Proxima Centauri Is the Closest Star to the Solar System
By Edwin L. Aguirre
Scientists believe that, owing to Proxima Centauri’s close distance, they may actually find direct evidence of life on Proxima b. However, advanced mathematical 3-D modeling conducted by Physics Asst. Prof. Ofer Cohen of the university’s Lowell Center for Space Science and Technology, as well as researchers from the Harvard-Smithsonian Center for Astrophysics, demonstrates that Proxima b doesn’t have an atmosphere; hence, the chances of finding extraterrestrial life on the alien world’s surface have become less likely.
The team’s findings were published in “The Astrophysical Journal Letters” and were reported in the December issue of Physics Today. Cohen’s part of the study is supported by a five-year, $500,000 grant from the NASA Nexus for Exoplanet System Science (NExSS) Program.
A Pale Red Dot
Proxima Centauri is a red dwarf star in the southern constellation Centaurus that is much smaller, dimmer and cooler than the sun. It lies 4.25 light-years from us — a mere “stone’s throw away” in terms of the cosmic scale. (One light-year is approximately 6 trillion miles.)
The Proxima Centauri system is different from TRAPPIST-1 star system that was announced by NASA on Feb. 22. This newly discovered stellar system consists of an ultra-cool dwarf star orbited by seven rocky, Earth-size planets within the star’s habitable zone. TRAPPIST-1 is located 40 light-years away in the constellation Aquarius.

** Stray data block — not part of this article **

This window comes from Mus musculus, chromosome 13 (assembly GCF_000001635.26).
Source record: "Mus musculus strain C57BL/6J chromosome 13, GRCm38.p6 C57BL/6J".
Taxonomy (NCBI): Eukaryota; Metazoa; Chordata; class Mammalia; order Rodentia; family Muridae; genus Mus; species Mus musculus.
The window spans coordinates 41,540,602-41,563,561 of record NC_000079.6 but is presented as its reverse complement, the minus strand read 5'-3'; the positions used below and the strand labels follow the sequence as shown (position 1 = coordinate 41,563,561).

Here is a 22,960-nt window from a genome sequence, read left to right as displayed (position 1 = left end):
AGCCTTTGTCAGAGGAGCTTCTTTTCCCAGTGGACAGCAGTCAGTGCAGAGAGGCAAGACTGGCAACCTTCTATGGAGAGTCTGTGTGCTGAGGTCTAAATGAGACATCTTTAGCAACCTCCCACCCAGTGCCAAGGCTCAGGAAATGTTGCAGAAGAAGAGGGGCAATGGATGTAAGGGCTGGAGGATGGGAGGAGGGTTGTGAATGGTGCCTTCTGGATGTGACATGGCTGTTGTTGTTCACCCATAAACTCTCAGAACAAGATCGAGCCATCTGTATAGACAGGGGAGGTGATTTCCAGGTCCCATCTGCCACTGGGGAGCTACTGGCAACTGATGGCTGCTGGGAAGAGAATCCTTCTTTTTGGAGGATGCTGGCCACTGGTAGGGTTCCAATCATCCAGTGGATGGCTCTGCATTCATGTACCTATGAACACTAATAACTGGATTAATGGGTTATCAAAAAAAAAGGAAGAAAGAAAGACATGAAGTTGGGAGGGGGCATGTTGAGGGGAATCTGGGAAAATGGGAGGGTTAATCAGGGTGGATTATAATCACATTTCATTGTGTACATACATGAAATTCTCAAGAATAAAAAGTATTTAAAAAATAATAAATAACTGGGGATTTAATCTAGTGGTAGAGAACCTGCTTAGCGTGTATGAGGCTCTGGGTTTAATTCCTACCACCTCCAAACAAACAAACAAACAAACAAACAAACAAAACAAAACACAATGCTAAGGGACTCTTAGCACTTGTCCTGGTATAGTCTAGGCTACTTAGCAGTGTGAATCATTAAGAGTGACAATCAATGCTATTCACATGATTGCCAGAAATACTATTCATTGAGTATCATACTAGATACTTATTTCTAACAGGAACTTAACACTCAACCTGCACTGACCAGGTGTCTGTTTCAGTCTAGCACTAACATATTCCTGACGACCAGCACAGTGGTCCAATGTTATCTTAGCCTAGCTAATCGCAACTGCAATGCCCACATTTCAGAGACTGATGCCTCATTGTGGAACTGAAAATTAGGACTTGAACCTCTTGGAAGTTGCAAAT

Cohen and his colleagues modeled Proxima Centauri’s “stellar wind,” the steady stream of charged particles emanating from the star, and its effect on Proxima b. According to their model, Proxima b is buffeted by wind from Proxima Centauri that is more than 2,000 times stronger than what Earth experiences from the sun’s wind because Proxima b lies 20 times closer to its parent star than Earth is to the sun.
“Even though Proxima b resides in the habitable zone and might have a magnetic field than can deflect some of the stellar wind, whatever atmosphere the alien planet had initially possessed was probably stripped away by stellar wind a long time ago,” explains Cohen. “With the atmosphere all gone, there’s no way to shield the planet’s surface from the star’s intense ultraviolet and X-ray radiation.”
Still, Cohen isn’t completely ruling out the possibility of extraterrestrial life on the neighboring planet, however remote.
“Here on Earth, we can find ‘extremophiles’ — organisms living in some of our planet’s most hostile and extreme environments,” he says. “Life finds a way.”